Seth flushed when Grace seemed to focus on his arm as well. "Yes. Only a bit."
"I owe you a shirt," Grace mumbled.
The words echoed in his brain, mingling disbelief with resounding promise. It was an intimate thing, the making of a shirt. But when he looked at her pale, beautiful face, he saw only a blank detachment in her gaze. Maybe she was still drugged.
"Forget it," he said. "Let's focus on getting you home instead."
"Yes, you're free to go," Nurse Peggy said. "Dr. Green gave you a walking cast, and you'll soon get used to the feel of it. In the meantime, use the crutches until you get your sea legs. He wants the cast on for at least four weeks. Don't get it wet." She produced a plastic bag with something gray folded inside. "You put this sleeve over your cast when you shower—er, bathe. It's got a little pump seal with it." She handed the bag to Seth and glanced between the two of them. "She'll need help for a few days—getting around, taking some pain meds. Make sure she uses the crutches until she gets used to balancing on the rubber heel. Any problem?"
"No," he said. "No problem at all. She'll have everything she needs." He ignored Grace 's glare and turned a full smile on the nurse. "Thank you."
The nurse arched an eyebrow at him as if to say he wasn't so bad, for an Amisch. Then she pulled some forms out of a chart for Grace to sign, took the completed forms, and left without another word. Once she had gone, he leaned one hip against the bed and chuckled at Grace.
"What are you laughing at?" she demanded.
"You," he said with a grin. "You need help, and you're going to get it."
Grace leaned on the crutches and tested her weight on the walking cast. She gazed down at it—it was blue, the color of the sky on a midsummer day. The thing felt cumbersome but not too heavy, and much to her surprise, she had very little pain.
Still, she wondered why on earth she had listened to Seth Wyse when he told her that she was coming to the hospital. Because she 'd done nothing but listen for years and years, that's why. She had been conditioned to obey.
He pulled the wagon up, then jumped down to help her.
"Back or front?" he asked.
She could barely recall the ride into town. He had laid her on a pile of quilts in the back of the wagon. Now she decided the front would be better—even if it meant sitting next to him and balancing her cast.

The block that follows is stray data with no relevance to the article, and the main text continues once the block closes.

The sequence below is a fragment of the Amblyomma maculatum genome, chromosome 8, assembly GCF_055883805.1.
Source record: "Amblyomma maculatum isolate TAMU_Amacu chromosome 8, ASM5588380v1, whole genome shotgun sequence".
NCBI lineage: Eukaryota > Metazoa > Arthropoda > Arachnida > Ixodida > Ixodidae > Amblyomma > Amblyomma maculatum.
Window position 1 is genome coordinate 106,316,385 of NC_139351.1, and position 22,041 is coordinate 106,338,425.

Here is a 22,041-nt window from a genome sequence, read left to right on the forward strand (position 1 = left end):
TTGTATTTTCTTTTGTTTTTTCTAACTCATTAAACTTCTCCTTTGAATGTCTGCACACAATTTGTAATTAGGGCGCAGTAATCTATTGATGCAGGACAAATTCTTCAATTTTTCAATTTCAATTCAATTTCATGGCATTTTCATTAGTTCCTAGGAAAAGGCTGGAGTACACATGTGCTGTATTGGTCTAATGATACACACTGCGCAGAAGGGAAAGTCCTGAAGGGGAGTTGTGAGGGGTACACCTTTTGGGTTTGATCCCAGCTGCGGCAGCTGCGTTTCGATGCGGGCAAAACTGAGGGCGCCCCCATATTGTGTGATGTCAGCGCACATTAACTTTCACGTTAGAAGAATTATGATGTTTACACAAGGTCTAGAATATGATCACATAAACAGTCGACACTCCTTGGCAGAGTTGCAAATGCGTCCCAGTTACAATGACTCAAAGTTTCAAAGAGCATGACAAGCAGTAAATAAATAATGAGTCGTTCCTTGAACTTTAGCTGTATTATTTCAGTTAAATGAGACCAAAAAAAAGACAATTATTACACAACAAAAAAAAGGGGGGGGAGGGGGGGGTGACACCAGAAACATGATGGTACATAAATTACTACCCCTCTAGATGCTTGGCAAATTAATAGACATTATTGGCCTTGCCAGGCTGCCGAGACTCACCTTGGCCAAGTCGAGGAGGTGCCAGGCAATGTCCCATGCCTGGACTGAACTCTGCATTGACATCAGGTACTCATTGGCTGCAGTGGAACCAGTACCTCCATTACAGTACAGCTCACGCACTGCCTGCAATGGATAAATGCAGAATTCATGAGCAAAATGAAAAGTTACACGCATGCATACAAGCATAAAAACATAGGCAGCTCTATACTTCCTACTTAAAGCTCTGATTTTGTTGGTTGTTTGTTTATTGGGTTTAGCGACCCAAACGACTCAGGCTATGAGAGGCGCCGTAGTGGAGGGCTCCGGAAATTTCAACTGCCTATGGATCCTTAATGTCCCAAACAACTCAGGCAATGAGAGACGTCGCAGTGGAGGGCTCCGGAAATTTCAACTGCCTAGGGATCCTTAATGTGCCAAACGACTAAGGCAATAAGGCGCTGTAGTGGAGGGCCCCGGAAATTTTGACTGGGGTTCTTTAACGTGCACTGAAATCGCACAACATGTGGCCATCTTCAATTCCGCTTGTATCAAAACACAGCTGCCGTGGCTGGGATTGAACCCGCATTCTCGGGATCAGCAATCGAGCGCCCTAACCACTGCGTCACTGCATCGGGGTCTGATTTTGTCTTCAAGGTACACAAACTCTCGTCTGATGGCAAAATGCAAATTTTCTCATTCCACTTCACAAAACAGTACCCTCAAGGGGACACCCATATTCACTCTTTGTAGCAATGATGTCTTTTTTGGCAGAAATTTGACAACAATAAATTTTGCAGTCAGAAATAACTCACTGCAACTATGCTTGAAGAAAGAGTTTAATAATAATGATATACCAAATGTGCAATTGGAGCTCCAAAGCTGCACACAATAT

He lifted her, crutches and all, before she could even catch her breath.
"You weigh nothing, Grace," he said.
"It's not the most polite thing to comment on a lady's weight."
He slid her onto the seat, took her crutches, and deposited them into the bed of the wagon. Then he grinned. "Maybe I'm not the most polite of men."
She stared straight ahead as he climbed up beside her and took the reins. Of course he was polite. She could hear his kind voice in her mind, talking to people before Meeting, joking with Jacob at some gathering, soothing Abel as he taught him to ride.
The wagon jerked forward and he caught her arm. "Hey, better lean against me with that leg."
"Come on. I don't bite, Grace."
She inched a little nearer to him, careful to keep her leg propped on the front board. He encircled her shoulder with a strong arm, edging her flush against his side.
"You can't drive with one hand."
He laughed, a merry, rich sound from deep in his throat. "Grace, I could drive a horse blindfolded and using two toes. Don't worry. And, by the way, I picked that color out, you know."
"The blue. Your cast. I picked it out for you. Could have had green, but I thought it wouldn't go well with your dresses."
She stared down at the blue cast and forced herself to concentrate on the dull throbbing of her leg and the rhythmic sounds of the horse 's shoes striking the pavement. "It's vanity to think that way. It ... it doesn't matter what I wear or how I look."
He pulled her an inch closer. "Nee. It doesn't matter, Grace. It doesn't matter at all."
Seth wished the ride would last forever; she fit so perfectly within the circle of his arm. But he knew she was in pain, and more than that, he knew that she would not like what he was about to say.
"You know," he began in a matter-of-fact way, "you're going to need help, like the doctor said. Your place is so small, to get around with crutches and all. I thought that maybe you should stay—"
He glanced down at her. "What?"
"Nee, danki. Abel and I will be fine together."
He nodded. "Might be a challenge, though, keeping an eye on that boy at the start of a summer's fun." He knew the boy was jumpier than a fly on a string.
She seemed to hesitate, just for a split second. "I—we'll be fine."
Despite her response, he persisted. "You're quilting too, right? You'll need something rigged up so that you can keep that ankle elevated while you work."
"I'll figure it out."
"I have no doubt you can handle everything, Grace. But at least for a day or so—especially while you're taking the pain medicine—why don't you stay at our house? We can keep an eye on Abel, and you can go home feeling better."
She was wavering. He could see it in the set of her fine jaw-line and the pulse that throbbed in her throat.
"It really would be gut for Abel," he added. "I'll take him riding."
This final volley seemed to do the trick. She squared her shoulders beneath his arm. "It's late. I guess—for tonight only. If your mamm won't mind."
Excerpted from Threads of Grace by Kelly Long Copyright © 2013 by Kelly Long. Excerpted by permission of Thomas Nelson. All rights reserved. No part of this excerpt may be reproduced or reprinted without permission in writing from the publisher.